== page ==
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A couple weeks back, The Digital Antiquarian talked about the development of Blue Sky Productions' free-roaming dungeon crawler Ultima Underworld. And this time around, we get a very detailed overview of what made the game work, and just how unique and innovative it was back when it launched in 1992. Here are a few sample paragraphs:
It really is difficult to convey to non-time travelers just how amazing Ultima Underworld was back in March of 1992. To be able to move freely through a realistically rendered 3D space; to be able to walk up and down inclines, to jump over or into chasms, even to swim in underground streams… no one had ever seen anything like it before. At a stroke, it transformed the hoary old CRPG formula from a cerebral exercise in systems and numbers into an organic, embodied virtual reality. In time, it would prove itself to have been the starting point of a 3D Revolution in gaming writ large, one that would transform the hobby almost beyond recognition by the end of the 1990s. We live now in a gaming future very different from the merger of Silicon Valley and Hollywood which was foreseen by the conventional wisdom of 1992. Today, embodied first-person productions, focusing on emergent experience at least as much as scripted content, dominate across a huge swathe of the gaming landscape. And the urtext of this 3D Future through which we are living is Ultima Underworld.
Given what an enormous technological leap it represented in its day, it feels almost unfair to expect too much more than that out of Ultima Underworld as a game. After all, Blue Sky Productions was working here with a whole new set of affordances, trying to figure out how to put them together in a compelling way. It seems perfectly reasonable to expect that the craftspeople of game design, at Blue Sky and elsewhere, would need a few iterations to start turning all this great new technology into great games.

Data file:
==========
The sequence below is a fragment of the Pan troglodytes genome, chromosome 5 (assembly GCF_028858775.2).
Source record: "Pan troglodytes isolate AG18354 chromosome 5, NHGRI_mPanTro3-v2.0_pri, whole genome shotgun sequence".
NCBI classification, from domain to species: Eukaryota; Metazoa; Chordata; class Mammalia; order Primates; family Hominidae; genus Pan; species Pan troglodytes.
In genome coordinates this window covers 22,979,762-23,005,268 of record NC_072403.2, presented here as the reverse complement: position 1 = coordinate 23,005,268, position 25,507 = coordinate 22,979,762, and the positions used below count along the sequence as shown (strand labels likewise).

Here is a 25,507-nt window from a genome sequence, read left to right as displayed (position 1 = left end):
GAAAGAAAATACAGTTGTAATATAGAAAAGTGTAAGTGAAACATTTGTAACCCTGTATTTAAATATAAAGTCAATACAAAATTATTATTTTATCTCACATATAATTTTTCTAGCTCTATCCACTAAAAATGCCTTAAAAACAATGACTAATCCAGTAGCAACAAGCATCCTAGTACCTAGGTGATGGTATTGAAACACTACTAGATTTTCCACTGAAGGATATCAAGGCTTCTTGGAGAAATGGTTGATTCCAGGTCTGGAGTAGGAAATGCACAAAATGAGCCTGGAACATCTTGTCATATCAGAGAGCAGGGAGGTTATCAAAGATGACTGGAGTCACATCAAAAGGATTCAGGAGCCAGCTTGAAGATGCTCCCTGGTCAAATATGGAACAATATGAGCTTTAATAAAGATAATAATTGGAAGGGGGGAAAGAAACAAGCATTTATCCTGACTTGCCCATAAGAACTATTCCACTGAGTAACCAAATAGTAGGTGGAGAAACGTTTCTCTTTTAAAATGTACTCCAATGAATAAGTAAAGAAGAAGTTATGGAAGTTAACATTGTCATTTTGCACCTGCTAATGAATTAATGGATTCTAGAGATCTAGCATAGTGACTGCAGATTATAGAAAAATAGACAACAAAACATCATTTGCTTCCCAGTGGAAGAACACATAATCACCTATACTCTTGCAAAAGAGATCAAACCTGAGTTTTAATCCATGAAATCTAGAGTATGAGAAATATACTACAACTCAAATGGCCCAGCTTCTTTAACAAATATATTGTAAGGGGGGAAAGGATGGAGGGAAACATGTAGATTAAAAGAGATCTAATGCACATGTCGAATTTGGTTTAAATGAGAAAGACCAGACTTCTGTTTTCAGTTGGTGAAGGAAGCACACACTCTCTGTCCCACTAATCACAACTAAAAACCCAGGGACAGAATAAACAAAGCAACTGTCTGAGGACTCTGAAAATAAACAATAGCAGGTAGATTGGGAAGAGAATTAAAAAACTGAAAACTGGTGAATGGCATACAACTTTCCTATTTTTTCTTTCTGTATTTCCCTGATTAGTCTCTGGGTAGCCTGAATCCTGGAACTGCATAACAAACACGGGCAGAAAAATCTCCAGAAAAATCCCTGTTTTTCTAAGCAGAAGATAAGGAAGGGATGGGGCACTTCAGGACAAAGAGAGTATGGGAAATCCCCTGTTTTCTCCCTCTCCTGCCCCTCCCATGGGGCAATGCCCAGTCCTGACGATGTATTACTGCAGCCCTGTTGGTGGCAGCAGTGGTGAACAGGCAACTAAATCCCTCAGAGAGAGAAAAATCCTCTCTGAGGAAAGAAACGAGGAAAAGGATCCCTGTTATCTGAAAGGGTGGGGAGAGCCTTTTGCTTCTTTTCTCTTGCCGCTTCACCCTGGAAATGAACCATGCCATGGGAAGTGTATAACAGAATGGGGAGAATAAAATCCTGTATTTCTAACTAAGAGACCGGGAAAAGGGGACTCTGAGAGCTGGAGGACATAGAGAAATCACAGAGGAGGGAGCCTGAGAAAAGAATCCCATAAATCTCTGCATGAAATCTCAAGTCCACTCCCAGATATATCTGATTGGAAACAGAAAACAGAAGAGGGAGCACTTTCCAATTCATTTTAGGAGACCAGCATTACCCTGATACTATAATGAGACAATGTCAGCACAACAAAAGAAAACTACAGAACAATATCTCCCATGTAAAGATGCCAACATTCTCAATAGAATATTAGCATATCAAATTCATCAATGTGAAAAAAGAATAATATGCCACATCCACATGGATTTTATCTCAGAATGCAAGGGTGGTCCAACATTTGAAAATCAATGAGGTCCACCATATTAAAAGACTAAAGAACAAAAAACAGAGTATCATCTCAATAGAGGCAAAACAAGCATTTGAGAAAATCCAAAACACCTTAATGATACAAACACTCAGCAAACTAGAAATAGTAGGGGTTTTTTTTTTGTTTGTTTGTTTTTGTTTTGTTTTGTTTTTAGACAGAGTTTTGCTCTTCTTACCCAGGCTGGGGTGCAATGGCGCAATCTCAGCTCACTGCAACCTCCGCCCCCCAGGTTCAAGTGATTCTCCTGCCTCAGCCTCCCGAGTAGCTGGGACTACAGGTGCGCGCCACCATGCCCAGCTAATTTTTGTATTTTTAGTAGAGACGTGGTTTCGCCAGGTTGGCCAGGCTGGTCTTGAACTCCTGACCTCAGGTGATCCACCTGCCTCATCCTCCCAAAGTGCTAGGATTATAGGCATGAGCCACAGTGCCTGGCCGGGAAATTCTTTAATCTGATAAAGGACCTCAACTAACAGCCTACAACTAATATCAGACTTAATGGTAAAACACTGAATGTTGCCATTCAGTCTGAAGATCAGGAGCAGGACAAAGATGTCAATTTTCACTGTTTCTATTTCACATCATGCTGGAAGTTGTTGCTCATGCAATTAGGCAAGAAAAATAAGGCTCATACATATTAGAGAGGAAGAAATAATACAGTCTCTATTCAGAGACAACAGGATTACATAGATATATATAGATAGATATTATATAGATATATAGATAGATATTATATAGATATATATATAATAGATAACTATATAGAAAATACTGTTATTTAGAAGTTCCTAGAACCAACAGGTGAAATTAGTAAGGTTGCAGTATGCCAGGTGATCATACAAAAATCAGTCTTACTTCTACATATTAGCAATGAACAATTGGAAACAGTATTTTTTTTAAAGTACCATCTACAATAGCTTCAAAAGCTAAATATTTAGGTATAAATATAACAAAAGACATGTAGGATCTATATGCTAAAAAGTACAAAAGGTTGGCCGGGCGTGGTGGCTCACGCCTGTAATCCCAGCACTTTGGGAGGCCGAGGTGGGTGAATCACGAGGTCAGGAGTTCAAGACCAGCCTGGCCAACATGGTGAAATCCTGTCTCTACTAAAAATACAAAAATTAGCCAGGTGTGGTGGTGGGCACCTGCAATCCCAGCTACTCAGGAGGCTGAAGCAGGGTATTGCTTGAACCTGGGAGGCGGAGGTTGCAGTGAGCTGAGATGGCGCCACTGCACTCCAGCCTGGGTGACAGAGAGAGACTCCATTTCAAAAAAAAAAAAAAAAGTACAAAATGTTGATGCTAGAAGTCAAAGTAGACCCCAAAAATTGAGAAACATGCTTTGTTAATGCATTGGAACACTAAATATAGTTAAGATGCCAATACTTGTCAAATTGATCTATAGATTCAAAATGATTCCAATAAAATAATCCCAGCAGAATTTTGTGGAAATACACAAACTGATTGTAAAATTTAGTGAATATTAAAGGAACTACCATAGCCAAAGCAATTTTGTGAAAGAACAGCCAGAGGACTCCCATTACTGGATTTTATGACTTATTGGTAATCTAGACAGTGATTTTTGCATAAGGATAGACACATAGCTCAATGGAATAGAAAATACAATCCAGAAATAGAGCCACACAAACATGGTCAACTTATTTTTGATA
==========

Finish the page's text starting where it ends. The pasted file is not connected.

But it’s in fact here that Ultima Underworld astounds perhaps most of all. This very first example of a free-scrolling 3D dungeon crawl is an absolute corker of a game design; indeed, it’s arguably never been comprehensively bettered within its chosen sub-genre. In almost every one of the many places where they were faced with a whole array of unprecedented design choices, Blue Sky chose the right one. Ultima Underworld is a game, in other words, of far more than mere historical interest. It remains well worth learning to overlook the occasional graphical infelicities of its fairly primitive 3D engine in order to enjoy the wonderful experience that still awaits underneath them.
Needless to say, this isn’t quite the norm among such radically pioneering games. Yet it is a trait which Ultima Underworld shares with the two great earlier pioneers in the art of the dungeon crawl, Wizardry and Dungeon Master. Those games too emerged so immaculately conceived that the imitators which followed them could find little to improve upon beyond their audiovisuals. Just what is it about this particular style of game that yields such success right out of the gate? Your guess is as good as mine.
Regardless, we really should take the time to look at Ultima Underworld‘s gameplay still more closely than we have up to this point. So, today, I’d like to take you on a little tour of the most groundbreaking game of 1992.